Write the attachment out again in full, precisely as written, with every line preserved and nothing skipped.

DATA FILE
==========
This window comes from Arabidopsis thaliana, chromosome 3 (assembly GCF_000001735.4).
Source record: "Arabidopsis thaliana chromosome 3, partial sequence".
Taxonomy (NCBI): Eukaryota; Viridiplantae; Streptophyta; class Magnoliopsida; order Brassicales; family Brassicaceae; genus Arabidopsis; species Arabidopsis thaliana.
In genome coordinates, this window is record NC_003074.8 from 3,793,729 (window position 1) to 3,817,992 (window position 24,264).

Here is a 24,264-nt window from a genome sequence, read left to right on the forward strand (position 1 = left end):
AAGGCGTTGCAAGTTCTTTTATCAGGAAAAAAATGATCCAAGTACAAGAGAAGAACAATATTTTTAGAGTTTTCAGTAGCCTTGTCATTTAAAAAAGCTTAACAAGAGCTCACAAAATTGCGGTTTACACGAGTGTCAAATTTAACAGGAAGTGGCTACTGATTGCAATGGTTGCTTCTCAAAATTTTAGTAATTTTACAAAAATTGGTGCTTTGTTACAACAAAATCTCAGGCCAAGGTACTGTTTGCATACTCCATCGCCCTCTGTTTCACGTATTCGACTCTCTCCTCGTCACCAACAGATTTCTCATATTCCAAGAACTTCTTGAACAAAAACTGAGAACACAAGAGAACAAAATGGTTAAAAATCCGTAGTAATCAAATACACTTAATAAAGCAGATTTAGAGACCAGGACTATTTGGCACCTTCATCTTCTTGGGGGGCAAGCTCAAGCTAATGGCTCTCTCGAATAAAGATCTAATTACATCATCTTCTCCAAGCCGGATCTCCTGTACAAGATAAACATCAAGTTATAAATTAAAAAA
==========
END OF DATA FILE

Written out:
This window comes from Arabidopsis thaliana, chromosome 3 (assembly GCF_000001735.4).
Source record: "Arabidopsis thaliana chromosome 3, partial sequence".
Taxonomy (NCBI): Eukaryota; Viridiplantae; Streptophyta; class Magnoliopsida; order Brassicales; family Brassicaceae; genus Arabidopsis; species Arabidopsis thaliana.
In genome coordinates, this window is record NC_003074.8 from 3,793,729 (window position 1) to 3,817,992 (window position 24,264).

Here is a 24,264-nt window from a genome sequence, read left to right on the forward strand (position 1 = left end):
AAGGCGTTGCAAGTTCTTTTATCAGGAAAAAAATGATCCAAGTACAAGAGAAGAACAATATTTTTAGAGTTTTCAGTAGCCTTGTCATTTAAAAAAGCTTAACAAGAGCTCACAAAATTGCGGTTTACACGAGTGTCAAATTTAACAGGAAGTGGCTACTGATTGCAATGGTTGCTTCTCAAAATTTTAGTAATTTTACAAAAATTGGTGCTTTGTTACAACAAAATCTCAGGCCAAGGTACTGTTTGCATACTCCATCGCCCTCTGTTTCACGTATTCGACTCTCTCCTCGTCACCAACAGATTTCTCATATTCCAAGAACTTCTTGAACAAAAACTGAGAACACAAGAGAACAAAATGGTTAAAAATCCGTAGTAATCAAATACACTTAATAAAGCAGATTTAGAGACCAGGACTATTTGGCACCTTCATCTTCTTGGGGGGCAAGCTCAAGCTAATGGCTCTCTCGAATAAAGATCTAATTACATCATCTTCTCCAAGCCGGATCTCCTGTACAAGATAAACATCAAGTTATAAATTAAAAAA